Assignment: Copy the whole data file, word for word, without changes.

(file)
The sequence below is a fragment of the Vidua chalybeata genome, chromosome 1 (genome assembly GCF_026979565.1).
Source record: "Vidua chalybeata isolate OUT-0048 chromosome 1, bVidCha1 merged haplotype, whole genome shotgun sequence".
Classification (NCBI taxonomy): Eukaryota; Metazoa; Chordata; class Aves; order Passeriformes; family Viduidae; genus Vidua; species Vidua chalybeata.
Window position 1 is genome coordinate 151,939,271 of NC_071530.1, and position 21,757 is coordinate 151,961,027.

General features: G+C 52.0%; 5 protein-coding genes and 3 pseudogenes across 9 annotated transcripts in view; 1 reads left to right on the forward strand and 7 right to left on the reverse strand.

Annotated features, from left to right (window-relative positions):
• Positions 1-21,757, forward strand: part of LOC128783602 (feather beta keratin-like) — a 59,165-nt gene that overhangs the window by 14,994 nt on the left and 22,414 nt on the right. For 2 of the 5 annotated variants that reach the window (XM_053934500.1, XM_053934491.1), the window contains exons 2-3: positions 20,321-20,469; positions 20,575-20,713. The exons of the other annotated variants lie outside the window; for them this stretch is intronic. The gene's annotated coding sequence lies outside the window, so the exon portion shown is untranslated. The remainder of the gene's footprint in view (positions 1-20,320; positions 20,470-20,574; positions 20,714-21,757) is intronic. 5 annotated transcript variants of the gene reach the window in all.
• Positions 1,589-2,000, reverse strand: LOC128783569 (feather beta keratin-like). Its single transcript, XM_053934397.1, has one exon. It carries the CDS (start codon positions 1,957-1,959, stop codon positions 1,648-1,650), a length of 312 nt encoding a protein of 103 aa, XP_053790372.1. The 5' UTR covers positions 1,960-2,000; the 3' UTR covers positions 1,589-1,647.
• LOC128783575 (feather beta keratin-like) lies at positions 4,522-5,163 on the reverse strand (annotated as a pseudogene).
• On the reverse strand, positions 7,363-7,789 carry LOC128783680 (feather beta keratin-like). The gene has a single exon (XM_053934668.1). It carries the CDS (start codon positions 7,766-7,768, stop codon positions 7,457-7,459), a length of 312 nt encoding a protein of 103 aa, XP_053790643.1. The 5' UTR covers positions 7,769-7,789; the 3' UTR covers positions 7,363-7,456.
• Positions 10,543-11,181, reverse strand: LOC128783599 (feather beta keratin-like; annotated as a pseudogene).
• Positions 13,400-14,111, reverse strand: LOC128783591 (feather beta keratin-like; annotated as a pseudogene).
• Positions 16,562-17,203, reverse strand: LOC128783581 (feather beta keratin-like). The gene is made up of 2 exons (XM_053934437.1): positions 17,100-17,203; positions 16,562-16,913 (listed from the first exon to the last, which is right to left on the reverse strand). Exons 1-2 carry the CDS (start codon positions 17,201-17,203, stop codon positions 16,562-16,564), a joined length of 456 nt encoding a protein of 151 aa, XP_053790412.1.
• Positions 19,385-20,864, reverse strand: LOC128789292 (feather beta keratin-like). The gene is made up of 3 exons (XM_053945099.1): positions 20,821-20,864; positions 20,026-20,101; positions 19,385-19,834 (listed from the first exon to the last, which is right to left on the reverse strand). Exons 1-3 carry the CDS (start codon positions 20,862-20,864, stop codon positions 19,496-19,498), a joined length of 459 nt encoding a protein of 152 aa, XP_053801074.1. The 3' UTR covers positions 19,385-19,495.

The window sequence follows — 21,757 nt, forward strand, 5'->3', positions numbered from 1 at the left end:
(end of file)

The sequence below is a fragment of the Vidua chalybeata genome, chromosome 1 (genome assembly GCF_026979565.1).
Source record: "Vidua chalybeata isolate OUT-0048 chromosome 1, bVidCha1 merged haplotype, whole genome shotgun sequence".
Classification (NCBI taxonomy): Eukaryota; Metazoa; Chordata; class Aves; order Passeriformes; family Viduidae; genus Vidua; species Vidua chalybeata.
Window position 1 is genome coordinate 151,939,271 of NC_071530.1, and position 21,757 is coordinate 151,961,027.

General features: G+C 52.0%; 5 protein-coding genes and 3 pseudogenes across 9 annotated transcripts in view; 1 reads left to right on the forward strand and 7 right to left on the reverse strand.

Annotated features, from left to right (window-relative positions):
• Positions 1-21,757, forward strand: part of LOC128783602 (feather beta keratin-like) — a 59,165-nt gene that overhangs the window by 14,994 nt on the left and 22,414 nt on the right. For 2 of the 5 annotated variants that reach the window (XM_053934500.1, XM_053934491.1), the window contains exons 2-3: positions 20,321-20,469; positions 20,575-20,713. The exons of the other annotated variants lie outside the window; for them this stretch is intronic. The gene's annotated coding sequence lies outside the window, so the exon portion shown is untranslated. The remainder of the gene's footprint in view (positions 1-20,320; positions 20,470-20,574; positions 20,714-21,757) is intronic. 5 annotated transcript variants of the gene reach the window in all.
• Positions 1,589-2,000, reverse strand: LOC128783569 (feather beta keratin-like). Its single transcript, XM_053934397.1, has one exon. It carries the CDS (start codon positions 1,957-1,959, stop codon positions 1,648-1,650), a length of 312 nt encoding a protein of 103 aa, XP_053790372.1. The 5' UTR covers positions 1,960-2,000; the 3' UTR covers positions 1,589-1,647.
• LOC128783575 (feather beta keratin-like) lies at positions 4,522-5,163 on the reverse strand (annotated as a pseudogene).
• On the reverse strand, positions 7,363-7,789 carry LOC128783680 (feather beta keratin-like). The gene has a single exon (XM_053934668.1). It carries the CDS (start codon positions 7,766-7,768, stop codon positions 7,457-7,459), a length of 312 nt encoding a protein of 103 aa, XP_053790643.1. The 5' UTR covers positions 7,769-7,789; the 3' UTR covers positions 7,363-7,456.
• Positions 10,543-11,181, reverse strand: LOC128783599 (feather beta keratin-like; annotated as a pseudogene).
• Positions 13,400-14,111, reverse strand: LOC128783591 (feather beta keratin-like; annotated as a pseudogene).
• Positions 16,562-17,203, reverse strand: LOC128783581 (feather beta keratin-like). The gene is made up of 2 exons (XM_053934437.1): positions 17,100-17,203; positions 16,562-16,913 (listed from the first exon to the last, which is right to left on the reverse strand). Exons 1-2 carry the CDS (start codon positions 17,201-17,203, stop codon positions 16,562-16,564), a joined length of 456 nt encoding a protein of 151 aa, XP_053790412.1.
• Positions 19,385-20,864, reverse strand: LOC128789292 (feather beta keratin-like). The gene is made up of 3 exons (XM_053945099.1): positions 20,821-20,864; positions 20,026-20,101; positions 19,385-19,834 (listed from the first exon to the last, which is right to left on the reverse strand). Exons 1-3 carry the CDS (start codon positions 20,862-20,864, stop codon positions 19,496-19,498), a joined length of 459 nt encoding a protein of 152 aa, XP_053801074.1. The 3' UTR covers positions 19,385-19,495.

The window sequence follows — 21,757 nt, forward strand, 5'->3', positions numbered from 1 at the left end: